Purpose: Post-stroke fatigue contributes to poor function, low quality of life and mortality. The etiology of post-stroke fatigue is unclear. We hypothesized that systemic inflammation impairs mitochondrial energy production, as reflected by decreased platelet respiration. The purpose of this study is to examine the association of systemic inflammation, platelet oxygen consumption rates (OCR) and fatigue in chronic ischemic stroke survivors.
Methods: Data on fatigue (Fatigue Assessment Scale), depression (PHQ-9), pain (1-10 rating), sleep (Pittsburgh Sleep Quality Index), physical function (SIS 3.0), and whole blood were collected from 20 chronic ischemic stroke survivors. Cytokines were measured from plasma. Platelet OCR were measured using the Seahorse Extracellular Flux Analyzer.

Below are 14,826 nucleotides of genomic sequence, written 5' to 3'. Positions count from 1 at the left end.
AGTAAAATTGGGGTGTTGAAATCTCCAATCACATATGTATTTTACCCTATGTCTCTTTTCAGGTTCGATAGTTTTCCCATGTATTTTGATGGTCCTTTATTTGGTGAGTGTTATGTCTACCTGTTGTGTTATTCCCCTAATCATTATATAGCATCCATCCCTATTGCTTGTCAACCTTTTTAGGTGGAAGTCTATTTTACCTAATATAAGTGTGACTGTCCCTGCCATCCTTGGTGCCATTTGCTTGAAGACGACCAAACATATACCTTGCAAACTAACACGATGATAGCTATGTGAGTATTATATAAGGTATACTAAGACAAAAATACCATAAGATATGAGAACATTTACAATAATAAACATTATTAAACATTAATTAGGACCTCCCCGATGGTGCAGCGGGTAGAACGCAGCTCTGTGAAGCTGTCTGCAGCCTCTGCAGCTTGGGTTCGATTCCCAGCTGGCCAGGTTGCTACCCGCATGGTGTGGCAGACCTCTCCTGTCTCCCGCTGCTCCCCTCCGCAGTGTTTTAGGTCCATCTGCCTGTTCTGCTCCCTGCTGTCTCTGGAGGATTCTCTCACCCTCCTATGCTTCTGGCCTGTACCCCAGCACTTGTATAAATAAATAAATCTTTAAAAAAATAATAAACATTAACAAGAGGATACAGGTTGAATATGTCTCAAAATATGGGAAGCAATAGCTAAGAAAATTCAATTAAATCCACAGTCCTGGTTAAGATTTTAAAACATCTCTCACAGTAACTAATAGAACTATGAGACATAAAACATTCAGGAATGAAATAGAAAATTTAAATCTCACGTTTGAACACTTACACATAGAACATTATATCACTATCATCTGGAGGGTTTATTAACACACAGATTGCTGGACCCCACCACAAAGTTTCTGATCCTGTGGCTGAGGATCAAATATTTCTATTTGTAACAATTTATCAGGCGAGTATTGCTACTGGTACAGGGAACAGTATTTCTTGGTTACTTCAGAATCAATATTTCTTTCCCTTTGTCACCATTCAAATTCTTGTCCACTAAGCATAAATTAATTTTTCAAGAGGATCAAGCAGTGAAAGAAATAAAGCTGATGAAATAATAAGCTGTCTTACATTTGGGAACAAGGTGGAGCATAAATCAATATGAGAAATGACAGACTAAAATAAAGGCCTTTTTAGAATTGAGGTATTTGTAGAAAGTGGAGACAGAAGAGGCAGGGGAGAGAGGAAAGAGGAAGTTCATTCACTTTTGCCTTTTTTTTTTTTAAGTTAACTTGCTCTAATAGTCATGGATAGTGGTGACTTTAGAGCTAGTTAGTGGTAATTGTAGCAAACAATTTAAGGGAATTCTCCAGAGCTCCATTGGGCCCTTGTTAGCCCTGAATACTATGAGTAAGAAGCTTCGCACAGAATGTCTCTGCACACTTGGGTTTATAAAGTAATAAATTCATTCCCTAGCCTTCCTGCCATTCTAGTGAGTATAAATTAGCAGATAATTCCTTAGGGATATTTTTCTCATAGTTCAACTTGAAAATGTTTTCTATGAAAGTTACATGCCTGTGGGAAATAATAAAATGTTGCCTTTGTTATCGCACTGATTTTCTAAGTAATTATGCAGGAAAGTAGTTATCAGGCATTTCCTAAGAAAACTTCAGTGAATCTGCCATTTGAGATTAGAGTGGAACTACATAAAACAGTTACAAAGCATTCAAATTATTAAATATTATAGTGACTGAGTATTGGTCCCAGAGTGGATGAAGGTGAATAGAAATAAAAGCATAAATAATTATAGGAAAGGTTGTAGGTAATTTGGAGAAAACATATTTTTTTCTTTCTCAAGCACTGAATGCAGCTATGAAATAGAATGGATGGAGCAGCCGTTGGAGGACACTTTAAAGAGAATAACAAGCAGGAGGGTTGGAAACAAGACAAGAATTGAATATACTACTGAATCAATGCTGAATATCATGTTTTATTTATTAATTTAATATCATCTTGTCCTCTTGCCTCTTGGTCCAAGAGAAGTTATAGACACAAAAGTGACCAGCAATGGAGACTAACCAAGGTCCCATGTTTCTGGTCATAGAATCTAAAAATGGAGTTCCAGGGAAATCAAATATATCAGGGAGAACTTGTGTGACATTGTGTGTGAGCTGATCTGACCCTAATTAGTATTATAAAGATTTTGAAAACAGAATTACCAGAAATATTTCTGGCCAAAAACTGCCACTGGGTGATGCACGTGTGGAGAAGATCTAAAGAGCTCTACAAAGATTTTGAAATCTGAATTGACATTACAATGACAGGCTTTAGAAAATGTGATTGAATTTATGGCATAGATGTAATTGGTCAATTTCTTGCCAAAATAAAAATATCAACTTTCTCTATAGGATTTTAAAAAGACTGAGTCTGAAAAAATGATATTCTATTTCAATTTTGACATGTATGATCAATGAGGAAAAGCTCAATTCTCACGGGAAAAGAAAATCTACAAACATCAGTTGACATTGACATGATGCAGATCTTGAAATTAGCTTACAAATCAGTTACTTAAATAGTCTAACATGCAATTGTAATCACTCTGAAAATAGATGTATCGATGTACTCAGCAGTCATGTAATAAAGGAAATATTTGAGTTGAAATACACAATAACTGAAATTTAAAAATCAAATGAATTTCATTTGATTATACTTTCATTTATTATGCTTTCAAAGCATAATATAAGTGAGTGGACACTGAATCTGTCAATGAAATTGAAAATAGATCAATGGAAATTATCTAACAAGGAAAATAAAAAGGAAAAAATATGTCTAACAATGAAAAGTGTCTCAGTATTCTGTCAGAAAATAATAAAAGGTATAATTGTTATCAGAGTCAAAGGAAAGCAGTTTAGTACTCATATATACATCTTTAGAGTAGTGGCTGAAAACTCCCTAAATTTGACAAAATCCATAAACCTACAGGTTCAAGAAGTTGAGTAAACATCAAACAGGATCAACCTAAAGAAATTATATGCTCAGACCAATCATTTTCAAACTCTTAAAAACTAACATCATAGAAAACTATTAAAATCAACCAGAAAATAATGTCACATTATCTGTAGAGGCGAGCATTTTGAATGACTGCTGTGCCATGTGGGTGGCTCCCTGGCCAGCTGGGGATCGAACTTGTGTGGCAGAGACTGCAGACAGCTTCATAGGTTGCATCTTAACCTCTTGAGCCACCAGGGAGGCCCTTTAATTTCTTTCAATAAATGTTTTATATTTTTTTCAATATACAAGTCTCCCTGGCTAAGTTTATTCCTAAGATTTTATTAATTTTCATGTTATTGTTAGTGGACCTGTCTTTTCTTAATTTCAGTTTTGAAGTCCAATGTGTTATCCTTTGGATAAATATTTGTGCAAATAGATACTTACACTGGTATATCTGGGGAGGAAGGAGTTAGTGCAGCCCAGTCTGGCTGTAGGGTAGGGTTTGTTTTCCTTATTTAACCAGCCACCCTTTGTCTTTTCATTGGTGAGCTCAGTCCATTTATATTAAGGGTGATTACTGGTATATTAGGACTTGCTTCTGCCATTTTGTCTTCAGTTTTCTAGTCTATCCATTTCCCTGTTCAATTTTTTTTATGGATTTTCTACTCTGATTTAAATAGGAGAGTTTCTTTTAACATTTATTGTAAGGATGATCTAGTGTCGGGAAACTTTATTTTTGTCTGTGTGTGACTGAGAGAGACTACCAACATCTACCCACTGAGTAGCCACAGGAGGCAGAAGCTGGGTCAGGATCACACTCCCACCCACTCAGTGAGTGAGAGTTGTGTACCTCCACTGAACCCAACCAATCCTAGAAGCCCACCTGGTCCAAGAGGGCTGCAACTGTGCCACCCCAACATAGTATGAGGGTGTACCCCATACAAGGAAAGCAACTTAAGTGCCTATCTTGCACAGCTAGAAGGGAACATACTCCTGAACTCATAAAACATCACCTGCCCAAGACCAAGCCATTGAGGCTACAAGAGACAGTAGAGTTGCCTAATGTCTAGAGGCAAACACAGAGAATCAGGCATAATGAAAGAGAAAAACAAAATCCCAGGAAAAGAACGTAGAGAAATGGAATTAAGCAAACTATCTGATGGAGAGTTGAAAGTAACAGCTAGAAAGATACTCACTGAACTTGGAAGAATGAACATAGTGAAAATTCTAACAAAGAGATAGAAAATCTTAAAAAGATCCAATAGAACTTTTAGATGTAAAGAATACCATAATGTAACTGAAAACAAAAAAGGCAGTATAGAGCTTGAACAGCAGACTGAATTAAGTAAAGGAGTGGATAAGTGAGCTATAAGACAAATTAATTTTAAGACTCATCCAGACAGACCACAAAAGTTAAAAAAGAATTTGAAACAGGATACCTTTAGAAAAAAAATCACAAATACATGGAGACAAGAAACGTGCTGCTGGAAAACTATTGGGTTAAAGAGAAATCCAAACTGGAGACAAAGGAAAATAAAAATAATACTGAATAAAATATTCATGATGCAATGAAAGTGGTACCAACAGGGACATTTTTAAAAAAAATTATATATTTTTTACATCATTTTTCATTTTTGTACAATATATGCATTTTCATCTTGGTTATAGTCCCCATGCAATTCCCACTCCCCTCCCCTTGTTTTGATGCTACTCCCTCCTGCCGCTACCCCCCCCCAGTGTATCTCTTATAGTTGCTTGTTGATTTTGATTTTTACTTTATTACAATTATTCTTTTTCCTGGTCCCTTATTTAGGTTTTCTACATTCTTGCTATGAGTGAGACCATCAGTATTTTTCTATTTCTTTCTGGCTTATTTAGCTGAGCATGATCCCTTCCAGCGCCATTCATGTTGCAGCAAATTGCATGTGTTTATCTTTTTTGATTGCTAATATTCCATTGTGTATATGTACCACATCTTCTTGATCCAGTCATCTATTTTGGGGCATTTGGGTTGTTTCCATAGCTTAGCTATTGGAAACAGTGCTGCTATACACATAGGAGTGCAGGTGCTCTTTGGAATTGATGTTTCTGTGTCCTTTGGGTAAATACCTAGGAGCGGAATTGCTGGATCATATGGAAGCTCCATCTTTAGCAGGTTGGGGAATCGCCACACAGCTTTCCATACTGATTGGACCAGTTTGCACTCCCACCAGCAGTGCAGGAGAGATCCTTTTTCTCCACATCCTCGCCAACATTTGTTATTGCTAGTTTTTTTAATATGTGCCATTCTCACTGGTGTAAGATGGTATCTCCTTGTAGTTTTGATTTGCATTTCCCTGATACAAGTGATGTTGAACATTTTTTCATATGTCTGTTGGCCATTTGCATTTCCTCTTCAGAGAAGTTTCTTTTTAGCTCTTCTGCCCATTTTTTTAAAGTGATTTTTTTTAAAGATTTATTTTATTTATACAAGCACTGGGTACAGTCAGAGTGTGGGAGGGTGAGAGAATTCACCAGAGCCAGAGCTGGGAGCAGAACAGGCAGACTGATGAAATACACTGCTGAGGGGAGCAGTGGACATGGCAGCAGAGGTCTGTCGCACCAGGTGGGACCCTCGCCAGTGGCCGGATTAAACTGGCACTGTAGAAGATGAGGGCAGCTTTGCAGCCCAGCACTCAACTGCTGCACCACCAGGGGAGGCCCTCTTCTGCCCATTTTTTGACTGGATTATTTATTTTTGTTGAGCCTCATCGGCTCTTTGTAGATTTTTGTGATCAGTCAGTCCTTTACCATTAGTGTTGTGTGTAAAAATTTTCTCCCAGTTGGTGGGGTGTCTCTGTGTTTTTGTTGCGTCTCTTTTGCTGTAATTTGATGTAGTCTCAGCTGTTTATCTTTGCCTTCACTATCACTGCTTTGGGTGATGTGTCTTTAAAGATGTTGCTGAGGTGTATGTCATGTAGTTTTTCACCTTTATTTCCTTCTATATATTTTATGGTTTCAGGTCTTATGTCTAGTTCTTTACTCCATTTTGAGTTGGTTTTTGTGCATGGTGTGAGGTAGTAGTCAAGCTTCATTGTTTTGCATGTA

Results: Fatigue was negatively associated with C-reactive protein (CRP), but not IL-1β, TNF-α, IL-6. IL-9 or IL-1ra. Platelet OCR showed a U-shaped biphasic response with fatigue, initially decreasing then increasing as fatigue levels became more severe. Independent t-tests comparing data from extreme ends of the curve show that stroke survivors with high fatigue/high platelet OCR (right side of U; n=5) also have higher depression (p=0.03), poorer physical function (p=0.02) and higher pain levels (p=0.03) as compared to those with low fatigue/ high platelet OCR (left side of U; n=4) who have low depression, high physical function, and low pain. There were no differences in sleep quality or cytokines.
Conclusions: These data suggest as platelets’ ability to make cellular energy becomes impaired, fatigue levels increase until a compensatory mechanism is initiated, which increases platelet cellular oxygen consumption, but does not resolve associated fatigue. Fatigue, depression, pain, poorer physical function and high OCR may indicate a systemic energy crisis in stroke survivors.